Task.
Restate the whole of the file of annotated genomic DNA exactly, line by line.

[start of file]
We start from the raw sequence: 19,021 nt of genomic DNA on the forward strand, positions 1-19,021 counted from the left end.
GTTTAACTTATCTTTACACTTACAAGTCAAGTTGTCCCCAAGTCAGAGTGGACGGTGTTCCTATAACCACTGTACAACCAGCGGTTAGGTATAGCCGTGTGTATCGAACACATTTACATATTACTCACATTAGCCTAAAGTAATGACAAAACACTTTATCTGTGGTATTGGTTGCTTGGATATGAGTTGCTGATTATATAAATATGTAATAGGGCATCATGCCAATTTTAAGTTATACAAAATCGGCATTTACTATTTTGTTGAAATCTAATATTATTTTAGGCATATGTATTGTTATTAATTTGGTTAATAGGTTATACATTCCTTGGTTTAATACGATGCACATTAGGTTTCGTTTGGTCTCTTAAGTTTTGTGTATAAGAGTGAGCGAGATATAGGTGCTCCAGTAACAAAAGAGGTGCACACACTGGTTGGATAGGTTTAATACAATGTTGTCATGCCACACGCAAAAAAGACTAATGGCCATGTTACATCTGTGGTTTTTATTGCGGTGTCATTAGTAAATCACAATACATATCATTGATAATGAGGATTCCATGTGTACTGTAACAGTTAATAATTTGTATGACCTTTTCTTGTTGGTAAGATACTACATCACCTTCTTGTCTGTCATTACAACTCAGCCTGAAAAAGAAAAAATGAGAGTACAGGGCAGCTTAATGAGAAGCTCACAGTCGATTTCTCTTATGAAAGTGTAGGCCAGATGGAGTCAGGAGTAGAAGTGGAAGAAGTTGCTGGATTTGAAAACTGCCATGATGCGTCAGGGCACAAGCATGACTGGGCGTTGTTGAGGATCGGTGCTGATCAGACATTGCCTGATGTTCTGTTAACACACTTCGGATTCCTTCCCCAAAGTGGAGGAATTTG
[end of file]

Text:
We start from the raw sequence: 19,021 nt of genomic DNA on the forward strand, positions 1-19,021 counted from the left end.
GTTTAACTTATCTTTACACTTACAAGTCAAGTTGTCCCCAAGTCAGAGTGGACGGTGTTCCTATAACCACTGTACAACCAGCGGTTAGGTATAGCCGTGTGTATCGAACACATTTACATATTACTCACATTAGCCTAAAGTAATGACAAAACACTTTATCTGTGGTATTGGTTGCTTGGATATGAGTTGCTGATTATATAAATATGTAATAGGGCATCATGCCAATTTTAAGTTATACAAAATCGGCATTTACTATTTTGTTGAAATCTAATATTATTTTAGGCATATGTATTGTTATTAATTTGGTTAATAGGTTATACATTCCTTGGTTTAATACGATGCACATTAGGTTTCGTTTGGTCTCTTAAGTTTTGTGTATAAGAGTGAGCGAGATATAGGTGCTCCAGTAACAAAAGAGGTGCACACACTGGTTGGATAGGTTTAATACAATGTTGTCATGCCACACGCAAAAAAGACTAATGGCCATGTTACATCTGTGGTTTTTATTGCGGTGTCATTAGTAAATCACAATACATATCATTGATAATGAGGATTCCATGTGTACTGTAACAGTTAATAATTTGTATGACCTTTTCTTGTTGGTAAGATACTACATCACCTTCTTGTCTGTCATTACAACTCAGCCTGAAAAAGAAAAAATGAGAGTACAGGGCAGCTTAATGAGAAGCTCACAGTCGATTTCTCTTATGAAAGTGTAGGCCAGATGGAGTCAGGAGTAGAAGTGGAAGAAGTTGCTGGATTTGAAAACTGCCATGATGCGTCAGGGCACAAGCATGACTGGGCGTTGTTGAGGATCGGTGCTGATCAGACATTGCCTGATGTTCTGTTAACACACTTCGGATTCCTTCCCCAAAGTGGAGGAATTTG